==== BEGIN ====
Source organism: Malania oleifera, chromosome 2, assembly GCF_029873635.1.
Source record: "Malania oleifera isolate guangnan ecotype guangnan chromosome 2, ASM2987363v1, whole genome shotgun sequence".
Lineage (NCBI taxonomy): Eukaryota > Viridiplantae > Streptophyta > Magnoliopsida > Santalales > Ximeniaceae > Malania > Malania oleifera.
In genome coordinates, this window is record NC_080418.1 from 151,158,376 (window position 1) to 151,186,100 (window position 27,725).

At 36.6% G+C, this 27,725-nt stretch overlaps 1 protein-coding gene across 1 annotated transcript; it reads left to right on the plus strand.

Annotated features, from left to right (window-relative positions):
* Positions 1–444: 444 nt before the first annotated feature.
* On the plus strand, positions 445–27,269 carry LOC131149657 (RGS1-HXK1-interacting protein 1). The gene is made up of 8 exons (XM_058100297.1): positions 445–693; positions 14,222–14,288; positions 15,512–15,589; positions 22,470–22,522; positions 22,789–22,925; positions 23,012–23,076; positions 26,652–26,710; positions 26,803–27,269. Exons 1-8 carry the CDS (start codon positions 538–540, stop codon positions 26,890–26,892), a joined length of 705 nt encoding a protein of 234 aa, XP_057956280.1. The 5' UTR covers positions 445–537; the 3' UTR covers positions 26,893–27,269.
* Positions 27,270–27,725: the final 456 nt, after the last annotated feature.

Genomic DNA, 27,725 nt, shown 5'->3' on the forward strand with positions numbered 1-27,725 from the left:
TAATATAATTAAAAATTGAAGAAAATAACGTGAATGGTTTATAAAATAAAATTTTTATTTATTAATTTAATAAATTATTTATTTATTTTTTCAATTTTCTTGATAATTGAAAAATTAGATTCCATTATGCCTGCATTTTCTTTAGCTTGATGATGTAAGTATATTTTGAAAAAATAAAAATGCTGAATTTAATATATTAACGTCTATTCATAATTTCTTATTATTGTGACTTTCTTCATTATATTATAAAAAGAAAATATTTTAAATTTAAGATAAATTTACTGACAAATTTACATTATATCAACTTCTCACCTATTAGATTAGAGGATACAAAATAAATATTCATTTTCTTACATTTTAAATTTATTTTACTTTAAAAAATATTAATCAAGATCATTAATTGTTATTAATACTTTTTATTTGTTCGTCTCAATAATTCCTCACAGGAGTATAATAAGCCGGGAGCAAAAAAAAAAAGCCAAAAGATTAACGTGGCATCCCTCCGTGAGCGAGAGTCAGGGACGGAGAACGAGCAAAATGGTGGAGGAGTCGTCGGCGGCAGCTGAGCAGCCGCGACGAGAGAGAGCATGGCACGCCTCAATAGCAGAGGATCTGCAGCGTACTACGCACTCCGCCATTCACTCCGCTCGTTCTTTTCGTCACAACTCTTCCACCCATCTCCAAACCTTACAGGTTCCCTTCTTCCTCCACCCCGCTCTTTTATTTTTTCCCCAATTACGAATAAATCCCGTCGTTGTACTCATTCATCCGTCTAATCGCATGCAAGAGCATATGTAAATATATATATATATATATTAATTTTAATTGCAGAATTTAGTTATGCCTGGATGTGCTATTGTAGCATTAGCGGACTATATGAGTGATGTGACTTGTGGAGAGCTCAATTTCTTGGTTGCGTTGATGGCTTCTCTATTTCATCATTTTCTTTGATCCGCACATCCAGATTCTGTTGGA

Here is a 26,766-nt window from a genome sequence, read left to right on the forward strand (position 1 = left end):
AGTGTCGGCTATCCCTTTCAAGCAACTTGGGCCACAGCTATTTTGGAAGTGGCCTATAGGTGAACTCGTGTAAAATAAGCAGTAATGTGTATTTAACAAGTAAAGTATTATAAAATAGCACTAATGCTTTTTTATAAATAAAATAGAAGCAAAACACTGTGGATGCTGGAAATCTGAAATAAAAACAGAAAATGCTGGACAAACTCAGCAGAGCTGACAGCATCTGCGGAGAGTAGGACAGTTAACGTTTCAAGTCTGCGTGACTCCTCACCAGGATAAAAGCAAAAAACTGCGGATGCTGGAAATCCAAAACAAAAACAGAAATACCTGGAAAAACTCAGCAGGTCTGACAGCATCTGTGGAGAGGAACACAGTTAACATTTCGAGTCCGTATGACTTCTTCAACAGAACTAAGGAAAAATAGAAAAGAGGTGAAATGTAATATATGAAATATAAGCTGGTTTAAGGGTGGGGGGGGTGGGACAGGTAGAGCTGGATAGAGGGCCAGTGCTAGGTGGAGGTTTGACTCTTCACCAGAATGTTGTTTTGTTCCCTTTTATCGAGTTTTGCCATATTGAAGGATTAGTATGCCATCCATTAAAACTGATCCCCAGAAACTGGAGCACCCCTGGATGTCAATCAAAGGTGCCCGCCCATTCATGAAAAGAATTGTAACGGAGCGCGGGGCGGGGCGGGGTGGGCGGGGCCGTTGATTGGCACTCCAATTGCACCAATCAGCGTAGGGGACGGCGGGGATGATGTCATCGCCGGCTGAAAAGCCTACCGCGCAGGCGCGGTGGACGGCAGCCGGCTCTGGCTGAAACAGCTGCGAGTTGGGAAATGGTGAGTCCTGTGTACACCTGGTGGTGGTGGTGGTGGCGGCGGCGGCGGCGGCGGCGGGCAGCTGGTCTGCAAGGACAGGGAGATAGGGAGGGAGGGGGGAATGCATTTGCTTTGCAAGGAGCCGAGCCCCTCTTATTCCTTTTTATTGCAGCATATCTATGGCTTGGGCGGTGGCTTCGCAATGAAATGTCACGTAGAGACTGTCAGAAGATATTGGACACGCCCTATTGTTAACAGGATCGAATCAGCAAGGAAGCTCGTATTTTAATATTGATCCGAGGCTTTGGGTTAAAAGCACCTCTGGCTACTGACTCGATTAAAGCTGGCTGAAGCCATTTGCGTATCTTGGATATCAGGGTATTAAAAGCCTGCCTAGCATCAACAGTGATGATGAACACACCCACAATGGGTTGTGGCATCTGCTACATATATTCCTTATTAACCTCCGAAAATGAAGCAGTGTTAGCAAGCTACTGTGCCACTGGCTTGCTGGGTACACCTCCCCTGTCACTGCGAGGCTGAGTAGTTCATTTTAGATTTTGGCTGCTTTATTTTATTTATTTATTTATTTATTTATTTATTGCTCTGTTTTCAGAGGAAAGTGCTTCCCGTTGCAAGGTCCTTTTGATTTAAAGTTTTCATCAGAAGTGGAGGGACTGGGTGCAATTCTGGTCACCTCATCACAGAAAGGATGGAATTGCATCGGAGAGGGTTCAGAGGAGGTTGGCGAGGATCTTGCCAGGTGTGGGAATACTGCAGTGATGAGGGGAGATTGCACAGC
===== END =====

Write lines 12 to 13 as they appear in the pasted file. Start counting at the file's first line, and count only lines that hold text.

Here is a 26,766-nt window from a genome sequence, read left to right on the forward strand (position 1 = left end):
AGTGTCGGCTATCCCTTTCAAGCAACTTGGGCCACAGCTATTTTGGAAGTGGCCTATAGGTGAACTCGTGTAAAATAAGCAGTAATGTGTATTTAACAAGTAAAGTATTATAAAATAGCACTAATGCTTTTTTATAAATAAAATAGAAGCAAAACACTGTGGATGCTGGAAATCTGAAATAAAAACAGAAAATGCTGGACAAACTCAGCAGAGCTGACAGCATCTGCGGAGAGTAGGACAGTTAACGTTTCAAGTCTGCGTGACTCCTCACCAGGATAAAAGCAAAAAACTGCGGATGCTGGAAATCCAAAACAAAAACAGAAATACCTGGAAAAACTCAGCAGGTCTGACAGCATCTGTGGAGAGGAACACAGTTAACATTTCGAGTCCGTATGACTTCTTCAACAGAACTAAGGAAAAATAGAAAAGAGGTGAAATGTAATATATGAAATATAAGCTGGTTTAAGGGTGGGGGGGGTGGGACAGGTAGAGCTGGATAGAGGGCCAGTGCTAGGTGGAGGTTTGACTCTTCACCAGAATGTTGTTTTGTTCCCTTTTATCGAGTTTTGCCATATTGAAGGATTAGTATGCCATCCATTAAAACTGATCCCCAGAAACTGGAGCACCCCTGGATGTCAATCAAAGGTGCCCGCCCATTCATGAAAAGAATTGTAACGGAGCGCGGGGCGGGGCGGGGTGGGCGGGGCCGTTGATTGGCACTCCAATTGCACCAATCAGCGTAGGGGACGGCGGGGATGATGTCATCGCCGGCTGAAAAGCCTACCGCGCAGGCGCGGTGGACGGCAGCCGGCTCTGGCTGAAACAGCTGCGAGTTGGGAAATGGTGAGTCCTGTGTACACCTGGTGGTGGTGGTGGTGGCGGCGGCGGCGGCGGCGGCGGGCAGCTGGTCTGCAAGGACAGGGAGATAGGGAGGGAGGGGGGAATGCATTTGCTTTGCAAGGAGCCGAGCCCCTCTTATTCCTTTTTATTGCAGCATATCTATGGCTTGGGCGGTGGCTTCGCAATGAAATGTCACGTAGAGACTGTCAGAAGATATTGGACACGCCCTATTGTTAACAGGATCGAATCAGCAAGGAAGCTCGTATTTTAATATTGATCCGAGGCTTTGGGTTAAAAGCACCTCTGGCTACTGACTCGATTAAAGCTGGCTGAAGCCATTTGCGTATCTTGGATATCAGGGTATTAAAAGCCTGCCTAGCATCAACAGTGATGATGAACACACCCACAATGGGTTGTGGCATCTGCTACATATATTCCTTATTAACCTCCGAAAATGAAGCAGTGTTAGCAAGCTACTGTGCCACTGGCTTGCTGGGTACACCTCCCCTGTCACTGCGAGGCTGAGTAGTTCATTTTAGATTTTGGCTGCTTTATTTTATTTATTTATTTATTTATTTATTTATTGCTCTGTTTTCAGAGGAAAGTGCTTCCCGTTGCAAGGTCCTTTTGATTTAAAGTTTTCATCAGAAGTGGAGGGACTGGGTGCAATTCTGGTCACCTCATCACAGAAAGGATGGAATTGCATCGGAGAGGGTTCAGAGGAGGTTGGCGAGGATCTTGCCAGGTGTGGGAATACTGCAGTGATGAGGGGAGATTGCACAGC